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David Roodman's Microfinance Open Book Blog

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Back in 2005, the Washington, DC--based Grameen Foundation commissioned Nathanael Goldberg to review the research on the impacts of microfinance. A lot has happened in the field since then, especially last year. In response, to the new studies and the attendant controversy, the Grameen Foundation commissioned, and has just released, a new review by Kathleen Odell. I applaud the Grameen Foundation for giving her such autonomy. She has done a fantastic job.

The report reviews a good set of relevant studies. With concision and clarity, yet without jargon, it explains the pros and cons of various research methods, and the limitations of them all. And it draws balanced judgments. It is a model of public communication about social science research.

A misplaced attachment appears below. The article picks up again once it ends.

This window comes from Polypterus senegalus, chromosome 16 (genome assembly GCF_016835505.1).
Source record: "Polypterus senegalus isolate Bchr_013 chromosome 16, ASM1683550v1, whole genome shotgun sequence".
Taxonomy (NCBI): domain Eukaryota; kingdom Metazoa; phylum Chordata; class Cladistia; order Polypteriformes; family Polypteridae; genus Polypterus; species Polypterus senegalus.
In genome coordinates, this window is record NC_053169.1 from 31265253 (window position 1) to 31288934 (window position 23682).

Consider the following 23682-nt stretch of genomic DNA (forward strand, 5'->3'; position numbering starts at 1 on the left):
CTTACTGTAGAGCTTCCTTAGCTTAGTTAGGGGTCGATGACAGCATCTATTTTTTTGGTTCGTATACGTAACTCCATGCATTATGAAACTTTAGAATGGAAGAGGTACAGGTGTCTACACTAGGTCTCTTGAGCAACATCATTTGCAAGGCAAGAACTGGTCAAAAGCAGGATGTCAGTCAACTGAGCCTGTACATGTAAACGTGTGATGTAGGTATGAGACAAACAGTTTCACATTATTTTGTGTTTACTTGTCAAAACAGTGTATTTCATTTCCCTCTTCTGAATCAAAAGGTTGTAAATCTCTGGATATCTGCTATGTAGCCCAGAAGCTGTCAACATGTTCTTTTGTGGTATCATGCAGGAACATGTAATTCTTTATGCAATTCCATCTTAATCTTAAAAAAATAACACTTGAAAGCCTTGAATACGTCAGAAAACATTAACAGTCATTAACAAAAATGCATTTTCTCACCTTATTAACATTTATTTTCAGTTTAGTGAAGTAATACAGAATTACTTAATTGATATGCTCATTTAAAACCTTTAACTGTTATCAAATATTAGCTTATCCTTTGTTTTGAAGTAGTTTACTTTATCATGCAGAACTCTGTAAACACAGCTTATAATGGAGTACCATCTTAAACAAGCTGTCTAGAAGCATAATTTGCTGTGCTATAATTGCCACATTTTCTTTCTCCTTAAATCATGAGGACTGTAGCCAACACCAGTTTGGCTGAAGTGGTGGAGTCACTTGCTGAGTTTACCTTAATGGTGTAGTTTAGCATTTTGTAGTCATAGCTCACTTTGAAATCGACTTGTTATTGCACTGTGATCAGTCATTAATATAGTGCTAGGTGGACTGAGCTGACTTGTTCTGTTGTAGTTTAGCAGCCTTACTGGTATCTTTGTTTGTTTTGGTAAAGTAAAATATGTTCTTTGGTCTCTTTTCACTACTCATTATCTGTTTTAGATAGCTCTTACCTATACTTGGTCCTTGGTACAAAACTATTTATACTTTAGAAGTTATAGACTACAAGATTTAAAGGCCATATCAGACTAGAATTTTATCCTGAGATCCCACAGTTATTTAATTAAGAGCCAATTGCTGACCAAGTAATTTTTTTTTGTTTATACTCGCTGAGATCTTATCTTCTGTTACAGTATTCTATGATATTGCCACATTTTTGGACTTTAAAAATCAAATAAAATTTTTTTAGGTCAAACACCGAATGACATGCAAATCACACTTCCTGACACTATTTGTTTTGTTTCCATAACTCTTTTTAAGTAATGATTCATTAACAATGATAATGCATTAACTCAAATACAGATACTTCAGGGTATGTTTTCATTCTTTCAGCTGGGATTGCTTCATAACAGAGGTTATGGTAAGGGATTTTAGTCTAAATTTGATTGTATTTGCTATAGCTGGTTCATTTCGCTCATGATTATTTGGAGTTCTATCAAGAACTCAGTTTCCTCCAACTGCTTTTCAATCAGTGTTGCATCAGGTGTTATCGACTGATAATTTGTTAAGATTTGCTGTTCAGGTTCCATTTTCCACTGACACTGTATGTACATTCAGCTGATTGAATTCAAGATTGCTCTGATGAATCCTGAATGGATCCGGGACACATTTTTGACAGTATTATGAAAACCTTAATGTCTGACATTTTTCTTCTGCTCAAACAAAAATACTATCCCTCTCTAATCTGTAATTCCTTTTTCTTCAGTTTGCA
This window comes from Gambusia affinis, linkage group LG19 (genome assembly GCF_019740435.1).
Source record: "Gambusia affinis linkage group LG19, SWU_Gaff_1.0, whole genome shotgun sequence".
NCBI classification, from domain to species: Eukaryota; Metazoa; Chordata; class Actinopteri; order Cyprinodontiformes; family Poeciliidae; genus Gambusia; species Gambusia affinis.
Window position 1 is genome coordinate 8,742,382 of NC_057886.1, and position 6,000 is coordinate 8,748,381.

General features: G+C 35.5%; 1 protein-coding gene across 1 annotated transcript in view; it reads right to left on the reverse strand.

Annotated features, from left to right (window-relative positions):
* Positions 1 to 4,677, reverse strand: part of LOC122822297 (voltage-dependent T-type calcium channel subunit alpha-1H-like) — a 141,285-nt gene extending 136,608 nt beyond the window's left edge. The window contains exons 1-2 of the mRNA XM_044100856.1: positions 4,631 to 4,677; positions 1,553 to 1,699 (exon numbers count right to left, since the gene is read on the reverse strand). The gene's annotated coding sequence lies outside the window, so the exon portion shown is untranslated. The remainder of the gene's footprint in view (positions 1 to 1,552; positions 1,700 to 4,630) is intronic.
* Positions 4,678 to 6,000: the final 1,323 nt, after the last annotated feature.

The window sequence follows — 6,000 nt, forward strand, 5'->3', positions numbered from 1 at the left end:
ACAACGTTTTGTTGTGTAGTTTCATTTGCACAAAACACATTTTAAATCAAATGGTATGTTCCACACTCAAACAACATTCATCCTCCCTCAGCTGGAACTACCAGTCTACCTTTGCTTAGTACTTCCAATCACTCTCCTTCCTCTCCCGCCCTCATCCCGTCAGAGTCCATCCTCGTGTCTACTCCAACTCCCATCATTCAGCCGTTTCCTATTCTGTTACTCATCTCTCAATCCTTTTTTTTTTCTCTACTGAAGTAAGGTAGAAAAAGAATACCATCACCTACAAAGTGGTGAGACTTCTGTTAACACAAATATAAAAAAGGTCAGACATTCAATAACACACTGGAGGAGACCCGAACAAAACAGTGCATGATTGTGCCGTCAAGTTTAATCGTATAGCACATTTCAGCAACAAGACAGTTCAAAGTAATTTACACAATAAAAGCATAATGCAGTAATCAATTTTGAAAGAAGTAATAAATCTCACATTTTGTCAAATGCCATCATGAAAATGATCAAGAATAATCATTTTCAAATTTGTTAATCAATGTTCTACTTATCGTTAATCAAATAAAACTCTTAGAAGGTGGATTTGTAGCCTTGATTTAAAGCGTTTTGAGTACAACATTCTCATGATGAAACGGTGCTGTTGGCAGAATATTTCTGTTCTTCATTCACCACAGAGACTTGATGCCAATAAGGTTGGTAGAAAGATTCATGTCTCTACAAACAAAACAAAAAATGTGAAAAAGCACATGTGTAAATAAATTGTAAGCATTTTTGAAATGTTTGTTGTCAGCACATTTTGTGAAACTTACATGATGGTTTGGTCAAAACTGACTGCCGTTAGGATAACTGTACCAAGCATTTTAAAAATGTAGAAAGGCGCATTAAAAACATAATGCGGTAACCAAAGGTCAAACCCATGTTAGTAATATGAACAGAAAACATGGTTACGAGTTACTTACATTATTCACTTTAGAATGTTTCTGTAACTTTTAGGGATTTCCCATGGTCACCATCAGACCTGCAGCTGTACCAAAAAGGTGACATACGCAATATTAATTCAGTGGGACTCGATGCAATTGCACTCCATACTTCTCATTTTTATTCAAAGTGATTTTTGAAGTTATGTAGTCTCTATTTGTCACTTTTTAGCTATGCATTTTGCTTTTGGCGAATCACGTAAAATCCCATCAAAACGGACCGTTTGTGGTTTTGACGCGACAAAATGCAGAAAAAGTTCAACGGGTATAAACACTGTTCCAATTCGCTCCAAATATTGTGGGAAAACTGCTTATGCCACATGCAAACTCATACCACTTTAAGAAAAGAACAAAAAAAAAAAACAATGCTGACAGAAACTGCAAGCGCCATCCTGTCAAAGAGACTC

All that is at least as important as her bottom line. But of course you want to know what that is, as I did. I think she gets it right:

There is evidence from a number of studies (using a variety of methodologies and from different settings) suggesting that microfinance is good for microbusinesses. Various studies showed increases in business ownership, investment, and profits. Importantly, this result holds for microsavings as well as microcredit. Microsavings in particular appears to be a promising financial instrument whose potential is only beginning to be discovered. Based on the studies in this survey, the overall effect on the incomes and poverty rates of microfinance clients is less clear, as are the effects of microfinance on measures of social well-being such as education, health, and women's empowerment.

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CGD blog posts reflect the views of the authors, drawing on prior research and experience in their areas of expertise. CGD is a nonpartisan, independent organization and does not take institutional positions.